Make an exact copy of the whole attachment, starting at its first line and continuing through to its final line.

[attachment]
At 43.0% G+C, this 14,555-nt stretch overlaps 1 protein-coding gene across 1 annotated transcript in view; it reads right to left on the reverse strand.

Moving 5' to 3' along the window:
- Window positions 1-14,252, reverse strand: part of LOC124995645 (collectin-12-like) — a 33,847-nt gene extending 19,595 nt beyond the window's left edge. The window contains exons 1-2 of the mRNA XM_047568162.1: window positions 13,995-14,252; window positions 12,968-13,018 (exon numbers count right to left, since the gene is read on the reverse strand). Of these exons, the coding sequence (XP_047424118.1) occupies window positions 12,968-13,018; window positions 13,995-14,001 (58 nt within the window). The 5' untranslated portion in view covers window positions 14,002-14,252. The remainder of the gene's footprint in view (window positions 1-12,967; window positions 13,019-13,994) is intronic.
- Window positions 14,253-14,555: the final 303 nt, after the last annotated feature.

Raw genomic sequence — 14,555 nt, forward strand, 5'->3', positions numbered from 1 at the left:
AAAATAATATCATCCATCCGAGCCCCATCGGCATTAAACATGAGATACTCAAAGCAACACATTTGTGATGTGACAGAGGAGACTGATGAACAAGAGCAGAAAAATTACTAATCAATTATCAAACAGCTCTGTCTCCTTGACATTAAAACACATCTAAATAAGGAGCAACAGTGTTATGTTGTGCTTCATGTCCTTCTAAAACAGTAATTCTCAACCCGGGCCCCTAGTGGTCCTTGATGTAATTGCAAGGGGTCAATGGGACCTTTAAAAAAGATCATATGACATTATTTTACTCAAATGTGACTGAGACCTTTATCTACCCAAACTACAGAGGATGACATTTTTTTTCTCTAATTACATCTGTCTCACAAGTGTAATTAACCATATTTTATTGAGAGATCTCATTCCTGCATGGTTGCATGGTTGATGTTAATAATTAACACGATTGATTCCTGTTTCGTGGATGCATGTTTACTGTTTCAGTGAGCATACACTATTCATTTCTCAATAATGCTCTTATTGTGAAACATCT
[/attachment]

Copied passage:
At 43.0% G+C, this 14,555-nt stretch overlaps 1 protein-coding gene across 1 annotated transcript in view; it reads right to left on the reverse strand.

Moving 5' to 3' along the window:
- Window positions 1-14,252, reverse strand: part of LOC124995645 (collectin-12-like) — a 33,847-nt gene extending 19,595 nt beyond the window's left edge. The window contains exons 1-2 of the mRNA XM_047568162.1: window positions 13,995-14,252; window positions 12,968-13,018 (exon numbers count right to left, since the gene is read on the reverse strand). Of these exons, the coding sequence (XP_047424118.1) occupies window positions 12,968-13,018; window positions 13,995-14,001 (58 nt within the window). The 5' untranslated portion in view covers window positions 14,002-14,252. The remainder of the gene's footprint in view (window positions 1-12,967; window positions 13,019-13,994) is intronic.
- Window positions 14,253-14,555: the final 303 nt, after the last annotated feature.

Raw genomic sequence — 14,555 nt, forward strand, 5'->3', positions numbered from 1 at the left:
AAAATAATATCATCCATCCGAGCCCCATCGGCATTAAACATGAGATACTCAAAGCAACACATTTGTGATGTGACAGAGGAGACTGATGAACAAGAGCAGAAAAATTACTAATCAATTATCAAACAGCTCTGTCTCCTTGACATTAAAACACATCTAAATAAGGAGCAACAGTGTTATGTTGTGCTTCATGTCCTTCTAAAACAGTAATTCTCAACCCGGGCCCCTAGTGGTCCTTGATGTAATTGCAAGGGGTCAATGGGACCTTTAAAAAAGATCATATGACATTATTTTACTCAAATGTGACTGAGACCTTTATCTACCCAAACTACAGAGGATGACATTTTTTTTCTCTAATTACATCTGTCTCACAAGTGTAATTAACCATATTTTATTGAGAGATCTCATTCCTGCATGGTTGCATGGTTGATGTTAATAATTAACACGATTGATTCCTGTTTCGTGGATGCATGTTTACTGTTTCAGTGAGCATACACTATTCATTTCTCAATAATGCTCTTATTGTGAAACATCT